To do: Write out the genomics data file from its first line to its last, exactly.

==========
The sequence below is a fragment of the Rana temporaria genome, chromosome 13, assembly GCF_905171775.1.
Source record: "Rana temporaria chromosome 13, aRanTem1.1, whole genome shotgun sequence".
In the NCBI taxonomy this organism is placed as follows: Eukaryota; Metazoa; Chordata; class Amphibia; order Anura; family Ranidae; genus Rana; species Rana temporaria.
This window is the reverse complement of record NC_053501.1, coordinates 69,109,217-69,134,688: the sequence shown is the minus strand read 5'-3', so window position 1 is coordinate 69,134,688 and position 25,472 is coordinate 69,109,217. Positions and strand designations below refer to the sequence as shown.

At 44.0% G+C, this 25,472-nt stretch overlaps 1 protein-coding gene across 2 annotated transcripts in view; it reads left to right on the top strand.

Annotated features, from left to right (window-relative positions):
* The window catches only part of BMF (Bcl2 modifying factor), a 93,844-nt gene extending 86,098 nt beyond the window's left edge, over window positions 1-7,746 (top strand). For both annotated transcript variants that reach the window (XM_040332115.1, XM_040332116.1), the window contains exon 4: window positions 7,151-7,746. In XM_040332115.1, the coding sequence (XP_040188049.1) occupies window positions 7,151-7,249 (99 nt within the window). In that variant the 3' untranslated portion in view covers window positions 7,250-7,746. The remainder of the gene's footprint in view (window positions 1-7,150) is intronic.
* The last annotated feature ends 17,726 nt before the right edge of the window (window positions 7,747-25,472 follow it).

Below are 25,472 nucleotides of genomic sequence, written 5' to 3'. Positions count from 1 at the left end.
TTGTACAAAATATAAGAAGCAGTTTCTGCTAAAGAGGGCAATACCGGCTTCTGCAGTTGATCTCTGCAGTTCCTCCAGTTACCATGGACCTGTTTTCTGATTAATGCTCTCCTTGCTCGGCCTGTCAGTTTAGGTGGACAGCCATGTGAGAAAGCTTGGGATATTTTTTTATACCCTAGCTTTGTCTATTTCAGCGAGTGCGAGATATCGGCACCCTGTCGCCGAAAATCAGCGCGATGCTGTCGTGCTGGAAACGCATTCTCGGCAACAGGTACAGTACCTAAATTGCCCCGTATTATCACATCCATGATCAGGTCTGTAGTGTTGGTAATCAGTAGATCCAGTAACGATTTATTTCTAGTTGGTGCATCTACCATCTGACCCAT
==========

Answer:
The sequence below is a fragment of the Rana temporaria genome, chromosome 13, assembly GCF_905171775.1.
Source record: "Rana temporaria chromosome 13, aRanTem1.1, whole genome shotgun sequence".
In the NCBI taxonomy this organism is placed as follows: Eukaryota; Metazoa; Chordata; class Amphibia; order Anura; family Ranidae; genus Rana; species Rana temporaria.
This window is the reverse complement of record NC_053501.1, coordinates 69,109,217-69,134,688: the sequence shown is the minus strand read 5'-3', so window position 1 is coordinate 69,134,688 and position 25,472 is coordinate 69,109,217. Positions and strand designations below refer to the sequence as shown.

At 44.0% G+C, this 25,472-nt stretch overlaps 1 protein-coding gene across 2 annotated transcripts in view; it reads left to right on the top strand.

Annotated features, from left to right (window-relative positions):
* The window catches only part of BMF (Bcl2 modifying factor), a 93,844-nt gene extending 86,098 nt beyond the window's left edge, over window positions 1-7,746 (top strand). For both annotated transcript variants that reach the window (XM_040332115.1, XM_040332116.1), the window contains exon 4: window positions 7,151-7,746. In XM_040332115.1, the coding sequence (XP_040188049.1) occupies window positions 7,151-7,249 (99 nt within the window). In that variant the 3' untranslated portion in view covers window positions 7,250-7,746. The remainder of the gene's footprint in view (window positions 1-7,150) is intronic.
* The last annotated feature ends 17,726 nt before the right edge of the window (window positions 7,747-25,472 follow it).

Below are 25,472 nucleotides of genomic sequence, written 5' to 3'. Positions count from 1 at the left end.
TTGTACAAAATATAAGAAGCAGTTTCTGCTAAAGAGGGCAATACCGGCTTCTGCAGTTGATCTCTGCAGTTCCTCCAGTTACCATGGACCTGTTTTCTGATTAATGCTCTCCTTGCTCGGCCTGTCAGTTTAGGTGGACAGCCATGTGAGAAAGCTTGGGATATTTTTTTATACCCTAGCTTTGTCTATTTCAGCGAGTGCGAGATATCGGCACCCTGTCGCCGAAAATCAGCGCGATGCTGTCGTGCTGGAAACGCATTCTCGGCAACAGGTACAGTACCTAAATTGCCCCGTATTATCACATCCATGATCAGGTCTGTAGTGTTGGTAATCAGTAGATCCAGTAACGATTTATTTCTAGTTGGTGCATCTACCATCTGACCCAT